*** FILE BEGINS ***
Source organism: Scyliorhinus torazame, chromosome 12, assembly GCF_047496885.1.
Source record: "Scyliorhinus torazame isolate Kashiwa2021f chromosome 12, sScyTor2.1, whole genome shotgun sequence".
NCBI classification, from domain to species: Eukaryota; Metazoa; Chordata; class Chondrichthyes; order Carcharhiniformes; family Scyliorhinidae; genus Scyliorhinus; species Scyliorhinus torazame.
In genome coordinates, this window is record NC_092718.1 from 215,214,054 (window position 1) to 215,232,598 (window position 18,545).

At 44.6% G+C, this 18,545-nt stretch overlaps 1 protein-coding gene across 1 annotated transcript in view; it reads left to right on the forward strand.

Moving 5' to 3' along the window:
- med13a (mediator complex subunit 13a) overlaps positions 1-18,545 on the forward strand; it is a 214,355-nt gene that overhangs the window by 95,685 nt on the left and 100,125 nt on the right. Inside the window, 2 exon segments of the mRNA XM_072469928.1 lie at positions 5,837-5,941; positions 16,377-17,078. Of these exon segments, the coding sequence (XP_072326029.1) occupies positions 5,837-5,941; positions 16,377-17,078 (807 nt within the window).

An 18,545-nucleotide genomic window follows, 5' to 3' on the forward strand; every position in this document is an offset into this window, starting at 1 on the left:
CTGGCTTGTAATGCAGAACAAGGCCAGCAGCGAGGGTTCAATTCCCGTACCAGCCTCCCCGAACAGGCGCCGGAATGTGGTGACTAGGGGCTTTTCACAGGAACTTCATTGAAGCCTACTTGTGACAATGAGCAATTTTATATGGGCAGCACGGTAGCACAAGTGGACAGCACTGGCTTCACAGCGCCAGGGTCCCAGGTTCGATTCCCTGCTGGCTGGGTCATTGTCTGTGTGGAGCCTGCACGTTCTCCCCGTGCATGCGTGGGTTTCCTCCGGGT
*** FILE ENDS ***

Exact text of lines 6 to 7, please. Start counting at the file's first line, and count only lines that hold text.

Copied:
Moving 5' to 3' along the window:
- med13a (mediator complex subunit 13a) overlaps positions 1-18,545 on the forward strand; it is a 214,355-nt gene that overhangs the window by 95,685 nt on the left and 100,125 nt on the right. Inside the window, 2 exon segments of the mRNA XM_072469928.1 lie at positions 5,837-5,941; positions 16,377-17,078. Of these exon segments, the coding sequence (XP_072326029.1) occupies positions 5,837-5,941; positions 16,377-17,078 (807 nt within the window).